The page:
The protests in San Francisco against tech companies like Google would seem to be a reaction against creatives living amongst the population. (The issues are more complicated than that, really.)

On the other hand, the low segregation communities of Minneapolis-St. Paul, Rochester, Buffalo and Cincinnati all generally recognize and appreciate the benefits their arts scenes bring to the livability of their respective cities. And lest you think that smaller communities necessarily means less available financial support for the arts, ArtsWave of Cincinnati just raised “$12 million in contributions– the highest amount ever raised by any community campaign for the arts in the country.”

About Joe Patti

I have been writing Butts in the Seats (BitS) on topics of arts and cultural administration since 2004 (yikes!). Given the ever evolving concerns facing the sector, I have yet to exhaust the available subject matter. In addition to BitS, I am a founding contributor to the ArtsHacker ( website where I focus on topics related to boards, law, governance, policy and practice.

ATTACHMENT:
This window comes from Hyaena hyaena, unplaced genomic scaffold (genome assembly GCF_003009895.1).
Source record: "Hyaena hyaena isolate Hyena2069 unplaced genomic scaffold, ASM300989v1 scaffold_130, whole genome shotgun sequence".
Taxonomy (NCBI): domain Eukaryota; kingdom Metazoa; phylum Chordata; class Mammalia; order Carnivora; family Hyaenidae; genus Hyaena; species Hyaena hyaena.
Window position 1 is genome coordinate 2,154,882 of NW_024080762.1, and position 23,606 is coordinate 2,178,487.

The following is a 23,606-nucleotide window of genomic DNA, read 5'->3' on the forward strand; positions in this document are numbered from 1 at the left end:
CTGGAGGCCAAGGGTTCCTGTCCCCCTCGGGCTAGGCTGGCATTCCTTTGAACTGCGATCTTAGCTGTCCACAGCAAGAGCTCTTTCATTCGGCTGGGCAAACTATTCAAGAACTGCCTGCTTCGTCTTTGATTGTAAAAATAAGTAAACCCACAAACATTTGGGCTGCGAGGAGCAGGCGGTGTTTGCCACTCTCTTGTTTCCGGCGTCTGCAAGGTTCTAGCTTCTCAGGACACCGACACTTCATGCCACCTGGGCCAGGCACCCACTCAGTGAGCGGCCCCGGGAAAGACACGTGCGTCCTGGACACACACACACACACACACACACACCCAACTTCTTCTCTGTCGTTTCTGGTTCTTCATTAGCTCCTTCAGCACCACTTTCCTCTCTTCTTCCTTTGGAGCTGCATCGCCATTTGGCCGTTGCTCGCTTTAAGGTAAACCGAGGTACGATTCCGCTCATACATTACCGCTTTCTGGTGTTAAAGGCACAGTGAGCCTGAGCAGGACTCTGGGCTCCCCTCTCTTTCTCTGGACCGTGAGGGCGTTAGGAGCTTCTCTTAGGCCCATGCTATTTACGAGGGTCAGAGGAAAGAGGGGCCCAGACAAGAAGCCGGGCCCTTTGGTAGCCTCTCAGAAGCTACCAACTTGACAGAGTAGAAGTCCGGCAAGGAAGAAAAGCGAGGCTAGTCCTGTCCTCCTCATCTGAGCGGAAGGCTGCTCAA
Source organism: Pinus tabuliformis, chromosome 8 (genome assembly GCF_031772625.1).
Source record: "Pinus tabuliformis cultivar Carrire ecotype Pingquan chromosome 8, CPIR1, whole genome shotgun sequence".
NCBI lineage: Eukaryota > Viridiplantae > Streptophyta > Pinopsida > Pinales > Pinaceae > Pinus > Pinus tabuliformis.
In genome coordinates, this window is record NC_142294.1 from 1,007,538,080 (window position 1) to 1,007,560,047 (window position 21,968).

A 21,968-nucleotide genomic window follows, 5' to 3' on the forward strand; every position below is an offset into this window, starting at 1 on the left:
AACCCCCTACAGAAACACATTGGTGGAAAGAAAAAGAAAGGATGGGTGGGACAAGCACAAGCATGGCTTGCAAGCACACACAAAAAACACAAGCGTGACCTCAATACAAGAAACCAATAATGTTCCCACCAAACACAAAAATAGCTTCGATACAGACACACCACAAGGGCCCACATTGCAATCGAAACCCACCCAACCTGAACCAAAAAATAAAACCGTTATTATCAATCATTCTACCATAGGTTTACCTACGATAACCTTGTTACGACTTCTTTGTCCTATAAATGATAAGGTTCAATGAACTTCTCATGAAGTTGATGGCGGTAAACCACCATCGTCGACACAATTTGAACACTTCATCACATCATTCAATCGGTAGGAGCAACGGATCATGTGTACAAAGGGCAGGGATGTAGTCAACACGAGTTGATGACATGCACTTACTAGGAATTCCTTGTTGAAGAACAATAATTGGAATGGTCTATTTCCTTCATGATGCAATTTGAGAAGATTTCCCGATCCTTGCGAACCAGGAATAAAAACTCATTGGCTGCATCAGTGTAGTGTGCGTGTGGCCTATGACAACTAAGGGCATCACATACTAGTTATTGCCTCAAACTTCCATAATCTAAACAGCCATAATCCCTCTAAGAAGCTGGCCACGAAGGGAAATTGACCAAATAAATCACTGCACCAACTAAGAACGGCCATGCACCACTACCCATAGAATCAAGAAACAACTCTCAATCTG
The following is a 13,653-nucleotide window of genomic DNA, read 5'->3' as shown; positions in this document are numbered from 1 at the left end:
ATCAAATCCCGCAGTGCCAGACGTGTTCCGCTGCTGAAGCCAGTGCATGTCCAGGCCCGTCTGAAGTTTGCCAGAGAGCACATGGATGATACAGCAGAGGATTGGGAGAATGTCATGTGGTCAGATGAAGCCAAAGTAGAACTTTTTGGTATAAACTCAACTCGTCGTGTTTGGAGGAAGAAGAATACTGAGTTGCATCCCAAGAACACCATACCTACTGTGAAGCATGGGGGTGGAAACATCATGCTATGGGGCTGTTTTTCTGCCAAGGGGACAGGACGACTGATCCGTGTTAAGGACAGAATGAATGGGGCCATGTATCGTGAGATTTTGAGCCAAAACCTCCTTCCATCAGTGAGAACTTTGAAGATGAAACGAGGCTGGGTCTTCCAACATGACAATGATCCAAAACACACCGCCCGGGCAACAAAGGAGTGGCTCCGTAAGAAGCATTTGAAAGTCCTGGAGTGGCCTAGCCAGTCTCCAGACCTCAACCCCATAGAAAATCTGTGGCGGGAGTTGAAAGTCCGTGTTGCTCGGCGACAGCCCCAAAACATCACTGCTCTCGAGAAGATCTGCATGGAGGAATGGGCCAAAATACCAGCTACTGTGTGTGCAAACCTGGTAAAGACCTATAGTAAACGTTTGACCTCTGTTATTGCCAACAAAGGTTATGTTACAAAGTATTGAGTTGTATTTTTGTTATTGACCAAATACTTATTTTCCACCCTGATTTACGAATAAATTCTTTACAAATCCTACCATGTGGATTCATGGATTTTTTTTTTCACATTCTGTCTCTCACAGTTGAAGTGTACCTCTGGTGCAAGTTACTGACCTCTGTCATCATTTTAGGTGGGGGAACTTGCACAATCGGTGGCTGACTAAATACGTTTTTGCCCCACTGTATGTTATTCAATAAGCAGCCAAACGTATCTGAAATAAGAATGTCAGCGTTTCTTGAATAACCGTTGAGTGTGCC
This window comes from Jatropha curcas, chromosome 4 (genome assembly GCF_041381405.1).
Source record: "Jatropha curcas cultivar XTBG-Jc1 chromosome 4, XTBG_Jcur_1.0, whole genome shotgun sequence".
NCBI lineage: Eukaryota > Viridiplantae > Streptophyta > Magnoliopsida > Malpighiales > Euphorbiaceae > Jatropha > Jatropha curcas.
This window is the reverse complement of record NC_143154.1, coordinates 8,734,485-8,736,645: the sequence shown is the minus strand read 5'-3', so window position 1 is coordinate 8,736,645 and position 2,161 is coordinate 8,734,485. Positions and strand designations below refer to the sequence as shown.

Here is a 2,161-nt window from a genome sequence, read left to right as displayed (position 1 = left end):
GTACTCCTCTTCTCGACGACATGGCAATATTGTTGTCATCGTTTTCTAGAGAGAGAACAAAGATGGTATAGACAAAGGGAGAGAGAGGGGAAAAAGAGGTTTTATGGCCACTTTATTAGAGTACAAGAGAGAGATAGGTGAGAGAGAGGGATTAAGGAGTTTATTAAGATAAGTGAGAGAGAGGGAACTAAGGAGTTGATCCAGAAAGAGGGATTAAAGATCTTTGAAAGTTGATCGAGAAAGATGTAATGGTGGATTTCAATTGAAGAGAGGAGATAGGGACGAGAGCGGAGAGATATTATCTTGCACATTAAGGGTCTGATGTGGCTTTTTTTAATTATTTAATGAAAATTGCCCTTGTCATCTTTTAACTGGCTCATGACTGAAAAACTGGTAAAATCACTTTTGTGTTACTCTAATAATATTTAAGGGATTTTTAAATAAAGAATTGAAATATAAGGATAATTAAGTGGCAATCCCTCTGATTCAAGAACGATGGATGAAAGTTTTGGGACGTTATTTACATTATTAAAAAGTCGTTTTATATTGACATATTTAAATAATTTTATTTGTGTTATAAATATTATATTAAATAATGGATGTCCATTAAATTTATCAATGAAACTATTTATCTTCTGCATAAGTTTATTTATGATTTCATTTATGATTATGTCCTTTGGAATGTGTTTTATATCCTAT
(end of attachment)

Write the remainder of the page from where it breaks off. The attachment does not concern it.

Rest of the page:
I am also an evangelist for the effort to Build Public Will For Arts and Culture being helmed by Arts Midwest and the Metropolitan Group. (

My most recent role was as Executive Director of the Grand Opera House in Macon, GA.

Among the things I am most proud are having produced an opera in the Hawaiian language and a dance drama about Hawaii's snow goddess Poli'ahu while working as a Theater Manager in Hawaii. Though there are many more highlights than there is space here to list.